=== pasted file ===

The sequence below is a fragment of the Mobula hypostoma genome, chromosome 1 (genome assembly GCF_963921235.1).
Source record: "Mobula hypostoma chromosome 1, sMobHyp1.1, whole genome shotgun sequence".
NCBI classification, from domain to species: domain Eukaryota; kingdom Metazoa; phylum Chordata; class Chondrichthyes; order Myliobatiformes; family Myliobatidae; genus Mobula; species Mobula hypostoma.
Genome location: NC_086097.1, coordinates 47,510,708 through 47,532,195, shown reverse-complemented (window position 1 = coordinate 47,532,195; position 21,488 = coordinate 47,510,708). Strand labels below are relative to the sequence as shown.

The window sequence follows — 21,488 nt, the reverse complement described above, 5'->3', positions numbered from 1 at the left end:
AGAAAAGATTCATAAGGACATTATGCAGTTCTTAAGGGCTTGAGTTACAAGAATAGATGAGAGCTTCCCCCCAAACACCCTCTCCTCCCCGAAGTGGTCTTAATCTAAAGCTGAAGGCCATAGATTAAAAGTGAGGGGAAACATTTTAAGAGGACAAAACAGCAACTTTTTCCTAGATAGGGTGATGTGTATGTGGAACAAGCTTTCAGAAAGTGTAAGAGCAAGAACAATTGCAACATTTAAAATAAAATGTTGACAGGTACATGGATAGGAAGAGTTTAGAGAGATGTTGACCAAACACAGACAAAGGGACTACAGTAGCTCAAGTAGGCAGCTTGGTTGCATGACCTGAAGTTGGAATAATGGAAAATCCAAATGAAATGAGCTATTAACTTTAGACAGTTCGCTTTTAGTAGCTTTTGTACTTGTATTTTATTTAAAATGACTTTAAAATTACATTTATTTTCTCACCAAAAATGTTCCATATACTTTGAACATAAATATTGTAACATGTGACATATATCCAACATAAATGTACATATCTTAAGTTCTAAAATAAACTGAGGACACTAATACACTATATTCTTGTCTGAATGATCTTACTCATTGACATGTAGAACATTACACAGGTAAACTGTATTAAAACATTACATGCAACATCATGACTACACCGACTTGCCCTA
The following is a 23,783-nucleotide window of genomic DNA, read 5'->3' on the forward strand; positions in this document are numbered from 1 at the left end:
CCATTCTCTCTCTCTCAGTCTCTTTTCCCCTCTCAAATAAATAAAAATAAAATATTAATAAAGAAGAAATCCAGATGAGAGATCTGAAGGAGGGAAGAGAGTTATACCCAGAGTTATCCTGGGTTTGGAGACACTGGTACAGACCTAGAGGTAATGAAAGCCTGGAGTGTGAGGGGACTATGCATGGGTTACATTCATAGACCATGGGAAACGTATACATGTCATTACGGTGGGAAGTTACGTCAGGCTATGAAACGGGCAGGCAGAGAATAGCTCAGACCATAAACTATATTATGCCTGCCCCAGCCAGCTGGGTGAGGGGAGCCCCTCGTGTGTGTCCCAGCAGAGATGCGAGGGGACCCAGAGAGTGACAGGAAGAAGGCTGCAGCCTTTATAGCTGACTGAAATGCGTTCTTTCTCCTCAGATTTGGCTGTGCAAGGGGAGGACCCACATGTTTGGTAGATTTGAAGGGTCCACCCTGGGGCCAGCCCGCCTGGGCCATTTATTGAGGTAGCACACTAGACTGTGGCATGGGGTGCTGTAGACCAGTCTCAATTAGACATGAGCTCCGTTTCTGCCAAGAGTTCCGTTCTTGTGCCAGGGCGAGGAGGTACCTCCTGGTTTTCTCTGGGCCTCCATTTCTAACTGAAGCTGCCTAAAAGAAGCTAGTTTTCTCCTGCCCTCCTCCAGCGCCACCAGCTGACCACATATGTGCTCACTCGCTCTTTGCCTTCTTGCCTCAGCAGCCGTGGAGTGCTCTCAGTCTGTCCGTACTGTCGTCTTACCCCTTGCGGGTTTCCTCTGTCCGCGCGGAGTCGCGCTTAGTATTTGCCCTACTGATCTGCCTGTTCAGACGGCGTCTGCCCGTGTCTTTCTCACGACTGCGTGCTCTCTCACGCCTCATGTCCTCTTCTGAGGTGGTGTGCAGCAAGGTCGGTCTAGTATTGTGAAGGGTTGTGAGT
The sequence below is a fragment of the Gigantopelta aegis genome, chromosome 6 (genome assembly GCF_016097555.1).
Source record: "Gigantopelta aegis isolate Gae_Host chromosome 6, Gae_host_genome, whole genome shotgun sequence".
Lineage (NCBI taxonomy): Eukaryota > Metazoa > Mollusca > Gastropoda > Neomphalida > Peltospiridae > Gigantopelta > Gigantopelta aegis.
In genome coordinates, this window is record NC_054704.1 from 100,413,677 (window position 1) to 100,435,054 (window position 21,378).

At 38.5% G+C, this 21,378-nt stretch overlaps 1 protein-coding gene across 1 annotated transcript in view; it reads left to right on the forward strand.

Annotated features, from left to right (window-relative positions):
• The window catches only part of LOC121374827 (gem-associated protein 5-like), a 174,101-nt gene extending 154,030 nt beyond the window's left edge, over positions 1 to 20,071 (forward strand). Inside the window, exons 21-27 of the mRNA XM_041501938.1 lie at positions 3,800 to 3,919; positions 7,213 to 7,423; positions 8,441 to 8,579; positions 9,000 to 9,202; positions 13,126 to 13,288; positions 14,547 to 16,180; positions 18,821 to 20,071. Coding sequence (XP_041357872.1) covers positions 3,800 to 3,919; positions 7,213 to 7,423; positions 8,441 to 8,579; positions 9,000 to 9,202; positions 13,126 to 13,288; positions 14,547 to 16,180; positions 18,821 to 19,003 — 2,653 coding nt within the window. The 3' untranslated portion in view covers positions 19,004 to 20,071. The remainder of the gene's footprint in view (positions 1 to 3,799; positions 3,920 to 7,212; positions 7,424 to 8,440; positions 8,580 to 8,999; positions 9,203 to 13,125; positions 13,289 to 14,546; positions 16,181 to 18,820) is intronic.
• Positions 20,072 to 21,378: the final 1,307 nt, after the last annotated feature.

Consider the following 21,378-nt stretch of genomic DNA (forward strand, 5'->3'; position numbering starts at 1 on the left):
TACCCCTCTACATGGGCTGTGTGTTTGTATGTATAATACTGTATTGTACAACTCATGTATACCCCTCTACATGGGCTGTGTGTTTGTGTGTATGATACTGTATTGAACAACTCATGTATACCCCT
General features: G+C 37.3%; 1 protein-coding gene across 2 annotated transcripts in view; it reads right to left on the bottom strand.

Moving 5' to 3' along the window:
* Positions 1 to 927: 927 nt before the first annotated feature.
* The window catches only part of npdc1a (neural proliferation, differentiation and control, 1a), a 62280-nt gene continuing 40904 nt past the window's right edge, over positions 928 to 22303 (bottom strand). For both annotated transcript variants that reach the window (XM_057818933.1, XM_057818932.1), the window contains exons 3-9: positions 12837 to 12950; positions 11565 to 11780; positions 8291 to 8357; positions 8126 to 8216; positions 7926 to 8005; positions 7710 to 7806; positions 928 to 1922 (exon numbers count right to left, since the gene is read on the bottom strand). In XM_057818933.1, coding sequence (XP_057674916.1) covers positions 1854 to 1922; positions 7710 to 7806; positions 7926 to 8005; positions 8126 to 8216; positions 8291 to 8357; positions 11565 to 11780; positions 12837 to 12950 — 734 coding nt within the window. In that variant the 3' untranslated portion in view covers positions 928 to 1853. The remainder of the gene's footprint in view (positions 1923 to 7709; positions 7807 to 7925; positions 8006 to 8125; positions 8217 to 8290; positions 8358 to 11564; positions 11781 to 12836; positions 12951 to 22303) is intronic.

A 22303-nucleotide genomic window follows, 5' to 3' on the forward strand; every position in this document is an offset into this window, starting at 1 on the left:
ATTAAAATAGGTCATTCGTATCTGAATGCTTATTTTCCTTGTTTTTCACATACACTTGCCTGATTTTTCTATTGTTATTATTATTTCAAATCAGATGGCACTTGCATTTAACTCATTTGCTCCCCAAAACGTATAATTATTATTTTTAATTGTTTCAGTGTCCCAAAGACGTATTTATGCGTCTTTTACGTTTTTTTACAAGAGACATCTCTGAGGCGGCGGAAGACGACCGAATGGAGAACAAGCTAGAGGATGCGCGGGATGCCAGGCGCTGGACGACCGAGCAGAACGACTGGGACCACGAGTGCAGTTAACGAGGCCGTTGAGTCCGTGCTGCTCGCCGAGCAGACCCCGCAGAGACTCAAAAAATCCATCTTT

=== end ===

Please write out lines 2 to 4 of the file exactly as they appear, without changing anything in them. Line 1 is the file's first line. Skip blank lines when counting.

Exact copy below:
Source record: "Mobula hypostoma chromosome 1, sMobHyp1.1, whole genome shotgun sequence".
NCBI classification, from domain to species: domain Eukaryota; kingdom Metazoa; phylum Chordata; class Chondrichthyes; order Myliobatiformes; family Myliobatidae; genus Mobula; species Mobula hypostoma.
Genome location: NC_086097.1, coordinates 47,510,708 through 47,532,195, shown reverse-complemented (window position 1 = coordinate 47,532,195; position 21,488 = coordinate 47,510,708). Strand labels below are relative to the sequence as shown.